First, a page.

We tested the ability of lyophilised samples of two apple cultivars added to the diet to control colitis in an experimental inflammation model (HLA-B27 rats). The rationale for testing Marie Ménard apples, which are now used only for cider production, was based on their particularly high content of proanthocyanidins and hydroxycinnamic acids. It has been reported that proanthocyanidins modulate the expression of inflammatory genes such as COX2 and inducible NO synthase in murine macrophages stimulated with endotoxins(Reference Hou, Masuzaki and Hashimoto48, Reference Terra, Valls and Vitrac49); moreover, rats fed Arabidopsis thaliana seeds containing proanthocyanidins show a down-regulation of genes associated with the inflammatory response in the colon mucosa(Reference Luceri, Giovannelli and Pitozzi40). Hydroxycinnamic acids, such as p-coumaric and ferulic acid, can also control the expression of COX2 in experimental inflammation in rodents(Reference Sudheer, Muthukumaran and Devipriya50, Reference Luceri, Guglielmi and Lodovici51). Recently, we observed that lyophilised Marie Ménard apples administered to Wistar rats for 4 weeks down-regulated genes associated with inflammatory responses in the colon mucosa (C Luceri, unpublished results), suggesting a possible anti-inflammatory activity of this apple variety.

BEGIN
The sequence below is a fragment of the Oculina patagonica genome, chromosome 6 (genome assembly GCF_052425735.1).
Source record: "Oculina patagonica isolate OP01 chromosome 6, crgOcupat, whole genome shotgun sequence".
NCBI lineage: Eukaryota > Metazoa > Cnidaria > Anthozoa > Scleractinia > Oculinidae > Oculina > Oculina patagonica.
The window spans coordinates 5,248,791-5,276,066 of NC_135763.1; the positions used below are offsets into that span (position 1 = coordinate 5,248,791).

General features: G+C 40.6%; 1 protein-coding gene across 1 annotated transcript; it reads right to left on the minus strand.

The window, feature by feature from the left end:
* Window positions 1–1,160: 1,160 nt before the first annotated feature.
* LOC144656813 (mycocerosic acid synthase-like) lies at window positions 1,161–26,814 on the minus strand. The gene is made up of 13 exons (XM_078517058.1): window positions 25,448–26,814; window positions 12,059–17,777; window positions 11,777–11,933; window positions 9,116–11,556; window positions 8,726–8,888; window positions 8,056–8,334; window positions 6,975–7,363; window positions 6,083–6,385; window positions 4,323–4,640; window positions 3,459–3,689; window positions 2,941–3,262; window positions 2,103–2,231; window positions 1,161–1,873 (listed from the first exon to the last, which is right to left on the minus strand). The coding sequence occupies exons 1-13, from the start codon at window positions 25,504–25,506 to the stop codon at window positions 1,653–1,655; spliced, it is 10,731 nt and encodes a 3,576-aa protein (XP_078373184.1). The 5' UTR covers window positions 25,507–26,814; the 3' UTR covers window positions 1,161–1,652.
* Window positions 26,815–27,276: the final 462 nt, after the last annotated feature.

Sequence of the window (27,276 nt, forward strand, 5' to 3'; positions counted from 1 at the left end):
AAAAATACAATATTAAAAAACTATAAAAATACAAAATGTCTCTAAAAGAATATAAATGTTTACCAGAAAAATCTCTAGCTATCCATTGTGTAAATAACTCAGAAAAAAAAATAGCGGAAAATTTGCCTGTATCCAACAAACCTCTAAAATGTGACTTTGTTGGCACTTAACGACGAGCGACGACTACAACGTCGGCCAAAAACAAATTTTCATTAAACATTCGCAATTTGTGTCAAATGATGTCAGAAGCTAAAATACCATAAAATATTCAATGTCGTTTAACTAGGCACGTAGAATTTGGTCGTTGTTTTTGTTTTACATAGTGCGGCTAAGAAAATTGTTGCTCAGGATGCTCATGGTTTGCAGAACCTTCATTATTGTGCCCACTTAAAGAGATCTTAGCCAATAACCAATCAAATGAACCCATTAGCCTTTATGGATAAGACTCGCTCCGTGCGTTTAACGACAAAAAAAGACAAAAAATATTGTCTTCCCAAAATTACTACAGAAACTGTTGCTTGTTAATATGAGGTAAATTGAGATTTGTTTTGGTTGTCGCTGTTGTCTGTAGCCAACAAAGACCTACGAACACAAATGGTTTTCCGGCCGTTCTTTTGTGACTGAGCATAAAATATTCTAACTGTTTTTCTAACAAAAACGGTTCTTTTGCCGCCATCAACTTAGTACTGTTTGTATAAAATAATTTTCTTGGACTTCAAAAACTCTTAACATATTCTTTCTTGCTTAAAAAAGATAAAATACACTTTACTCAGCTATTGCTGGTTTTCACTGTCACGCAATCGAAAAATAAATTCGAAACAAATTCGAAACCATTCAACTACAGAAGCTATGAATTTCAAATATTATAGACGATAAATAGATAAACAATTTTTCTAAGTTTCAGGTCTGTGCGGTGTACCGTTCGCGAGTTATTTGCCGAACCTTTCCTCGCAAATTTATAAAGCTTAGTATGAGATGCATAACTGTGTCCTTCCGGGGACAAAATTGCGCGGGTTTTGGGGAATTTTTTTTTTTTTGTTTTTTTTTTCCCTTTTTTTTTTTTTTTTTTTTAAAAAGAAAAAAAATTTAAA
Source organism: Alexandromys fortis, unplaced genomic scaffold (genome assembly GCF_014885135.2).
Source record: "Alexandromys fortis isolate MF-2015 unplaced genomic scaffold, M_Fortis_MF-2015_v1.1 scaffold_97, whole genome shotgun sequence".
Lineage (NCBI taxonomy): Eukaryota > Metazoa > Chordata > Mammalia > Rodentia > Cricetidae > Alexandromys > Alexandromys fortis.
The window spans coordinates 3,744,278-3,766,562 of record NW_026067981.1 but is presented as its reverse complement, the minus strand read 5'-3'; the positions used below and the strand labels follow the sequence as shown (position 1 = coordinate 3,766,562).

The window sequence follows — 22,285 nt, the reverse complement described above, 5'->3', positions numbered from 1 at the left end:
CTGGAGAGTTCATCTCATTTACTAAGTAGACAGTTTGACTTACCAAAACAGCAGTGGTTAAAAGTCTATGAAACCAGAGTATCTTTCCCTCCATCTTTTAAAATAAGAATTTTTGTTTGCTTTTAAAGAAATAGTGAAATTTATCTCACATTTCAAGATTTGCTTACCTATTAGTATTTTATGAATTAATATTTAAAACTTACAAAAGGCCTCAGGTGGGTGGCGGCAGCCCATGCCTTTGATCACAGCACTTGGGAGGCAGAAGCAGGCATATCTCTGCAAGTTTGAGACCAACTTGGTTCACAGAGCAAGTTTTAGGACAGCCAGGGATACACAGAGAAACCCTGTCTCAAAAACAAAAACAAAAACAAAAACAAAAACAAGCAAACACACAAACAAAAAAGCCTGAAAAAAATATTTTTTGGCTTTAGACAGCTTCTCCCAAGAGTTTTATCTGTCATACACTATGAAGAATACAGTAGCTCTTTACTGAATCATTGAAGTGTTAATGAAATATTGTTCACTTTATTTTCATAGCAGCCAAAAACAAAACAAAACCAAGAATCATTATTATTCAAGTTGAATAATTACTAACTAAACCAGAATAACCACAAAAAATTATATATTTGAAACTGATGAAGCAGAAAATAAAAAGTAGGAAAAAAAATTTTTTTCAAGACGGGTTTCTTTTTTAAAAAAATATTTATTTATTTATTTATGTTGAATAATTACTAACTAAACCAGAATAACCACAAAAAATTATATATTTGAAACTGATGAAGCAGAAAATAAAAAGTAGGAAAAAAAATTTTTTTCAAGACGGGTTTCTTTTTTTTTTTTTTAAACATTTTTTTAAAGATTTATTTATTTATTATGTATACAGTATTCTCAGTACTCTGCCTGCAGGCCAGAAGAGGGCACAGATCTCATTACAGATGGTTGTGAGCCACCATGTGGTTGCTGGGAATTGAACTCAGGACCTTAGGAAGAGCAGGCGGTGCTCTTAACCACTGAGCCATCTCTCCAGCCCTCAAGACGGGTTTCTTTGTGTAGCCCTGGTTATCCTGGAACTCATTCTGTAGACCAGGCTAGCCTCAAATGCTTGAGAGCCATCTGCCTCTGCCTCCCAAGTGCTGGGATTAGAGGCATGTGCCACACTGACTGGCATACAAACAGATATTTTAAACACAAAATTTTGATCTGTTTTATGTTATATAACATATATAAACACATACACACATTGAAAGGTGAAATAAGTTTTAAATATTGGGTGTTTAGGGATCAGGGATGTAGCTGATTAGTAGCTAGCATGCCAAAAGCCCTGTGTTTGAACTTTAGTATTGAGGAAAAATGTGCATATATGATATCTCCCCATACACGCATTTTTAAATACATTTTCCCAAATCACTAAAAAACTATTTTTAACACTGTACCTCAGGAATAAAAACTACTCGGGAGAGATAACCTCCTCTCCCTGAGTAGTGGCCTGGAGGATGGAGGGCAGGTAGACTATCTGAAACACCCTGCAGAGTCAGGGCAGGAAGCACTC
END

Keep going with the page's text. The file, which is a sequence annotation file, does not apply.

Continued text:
In the present study, rats fed lyophilised Marie Ménard apples had significantly fewer histological signs of colitis, less diarrhoea and a reduced colon mucosa myeloperoxidase activity. These effects were not related to the antioxidant activity of apple components, since DNA oxidative damage did not vary relative to controls by the administration of apples.